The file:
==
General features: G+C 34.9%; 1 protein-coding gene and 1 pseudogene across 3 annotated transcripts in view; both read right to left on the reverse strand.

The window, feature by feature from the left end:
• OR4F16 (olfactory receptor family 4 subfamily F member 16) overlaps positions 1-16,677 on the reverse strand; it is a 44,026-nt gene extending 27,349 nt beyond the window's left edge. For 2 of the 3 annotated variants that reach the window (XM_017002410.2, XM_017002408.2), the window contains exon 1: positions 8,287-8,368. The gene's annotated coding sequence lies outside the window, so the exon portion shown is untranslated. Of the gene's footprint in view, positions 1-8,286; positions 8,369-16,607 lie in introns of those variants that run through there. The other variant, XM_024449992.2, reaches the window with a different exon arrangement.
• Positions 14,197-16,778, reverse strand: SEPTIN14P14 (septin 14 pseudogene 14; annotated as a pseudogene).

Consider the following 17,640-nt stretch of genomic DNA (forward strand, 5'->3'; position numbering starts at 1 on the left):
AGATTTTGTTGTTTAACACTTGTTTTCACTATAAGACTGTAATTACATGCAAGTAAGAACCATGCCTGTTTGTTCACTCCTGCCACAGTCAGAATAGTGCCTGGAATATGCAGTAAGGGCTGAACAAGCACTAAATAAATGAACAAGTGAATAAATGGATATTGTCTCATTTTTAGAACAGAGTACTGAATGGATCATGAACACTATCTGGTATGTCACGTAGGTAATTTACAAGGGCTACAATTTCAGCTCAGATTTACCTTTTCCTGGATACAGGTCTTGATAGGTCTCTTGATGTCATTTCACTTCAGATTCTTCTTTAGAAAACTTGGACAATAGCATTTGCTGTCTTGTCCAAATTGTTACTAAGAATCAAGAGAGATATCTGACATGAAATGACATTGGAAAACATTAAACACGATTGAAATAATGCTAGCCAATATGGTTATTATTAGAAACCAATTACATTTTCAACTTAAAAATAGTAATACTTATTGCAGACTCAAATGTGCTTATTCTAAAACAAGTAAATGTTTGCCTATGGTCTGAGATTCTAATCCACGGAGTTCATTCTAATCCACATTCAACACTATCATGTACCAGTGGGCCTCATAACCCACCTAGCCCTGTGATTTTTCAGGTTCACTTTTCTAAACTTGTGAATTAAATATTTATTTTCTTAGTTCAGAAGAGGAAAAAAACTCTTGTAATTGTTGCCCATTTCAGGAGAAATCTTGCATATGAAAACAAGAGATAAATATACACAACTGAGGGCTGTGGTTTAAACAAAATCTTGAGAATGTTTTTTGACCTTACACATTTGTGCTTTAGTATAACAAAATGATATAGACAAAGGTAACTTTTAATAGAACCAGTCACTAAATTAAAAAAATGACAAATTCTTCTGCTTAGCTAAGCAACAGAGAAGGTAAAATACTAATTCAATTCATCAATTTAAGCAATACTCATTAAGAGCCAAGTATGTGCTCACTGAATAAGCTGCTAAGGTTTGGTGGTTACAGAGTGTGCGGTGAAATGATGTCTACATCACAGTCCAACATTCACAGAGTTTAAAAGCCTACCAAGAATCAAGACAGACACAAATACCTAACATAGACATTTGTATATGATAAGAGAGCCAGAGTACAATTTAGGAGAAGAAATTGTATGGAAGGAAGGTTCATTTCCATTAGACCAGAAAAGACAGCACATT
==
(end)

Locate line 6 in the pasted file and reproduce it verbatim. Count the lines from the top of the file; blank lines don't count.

AGATTTTGTTGTTTAACACTTGTTTTCACTATAAGACTGTAATTACATGCAAGTAAGAACCATGCCTGTTTGTTCACTCCTGCCACAGTCAGAATAGTGCCTGGAATATGCAGTAAGGGCTGAACAAGCACTAAATAAATGAACAAGTGAATAAATGGATATTGTCTCATTTTTAGAACAGAGTACTGAATGGATCATGAACACTATCTGGTATGTCACGTAGGTAATTTACAAGGGCTACAATTTCAGCTCAGATTTACCTTTTCCTGGATACAGGTCTTGATAGGTCTCTTGATGTCATTTCACTTCAGATTCTTCTTTAGAAAACTTGGACAATAGCATTTGCTGTCTTGTCCAAATTGTTACTAAGAATCAAGAGAGATATCTGACATGAAATGACATTGGAAAACATTAAACACGATTGAAATAATGCTAGCCAATATGGTTATTATTAGAAACCAATTACATTTTCAACTTAAAAATAGTAATACTTATTGCAGACTCAAATGTGCTTATTCTAAAACAAGTAAATGTTTGCCTATGGTCTGAGATTCTAATCCACGGAGTTCATTCTAATCCACATTCAACACTATCATGTACCAGTGGGCCTCATAACCCACCTAGCCCTGTGATTTTTCAGGTTCACTTTTCTAAACTTGTGAATTAAATATTTATTTTCTTAGTTCAGAAGAGGAAAAAAACTCTTGTAATTGTTGCCCATTTCAGGAGAAATCTTGCATATGAAAACAAGAGATAAATATACACAACTGAGGGCTGTGGTTTAAACAAAATCTTGAGAATGTTTTTTGACCTTACACATTTGTGCTTTAGTATAACAAAATGATATAGACAAAGGTAACTTTTAATAGAACCAGTCACTAAATTAAAAAAATGACAAATTCTTCTGCTTAGCTAAGCAACAGAGAAGGTAAAATACTAATTCAATTCATCAATTTAAGCAATACTCATTAAGAGCCAAGTATGTGCTCACTGAATAAGCTGCTAAGGTTTGGTGGTTACAGAGTGTGCGGTGAAATGATGTCTACATCACAGTCCAACATTCACAGAGTTTAAAAGCCTACCAAGAATCAAGACAGACACAAATACCTAACATAGACATTTGTATATGATAAGAGAGCCAGAGTACAATTTAGGAGAAGAAATTGTATGGAAGGAAGGTTCATTTCCATTAGACCAGAAAAGACAGCACATT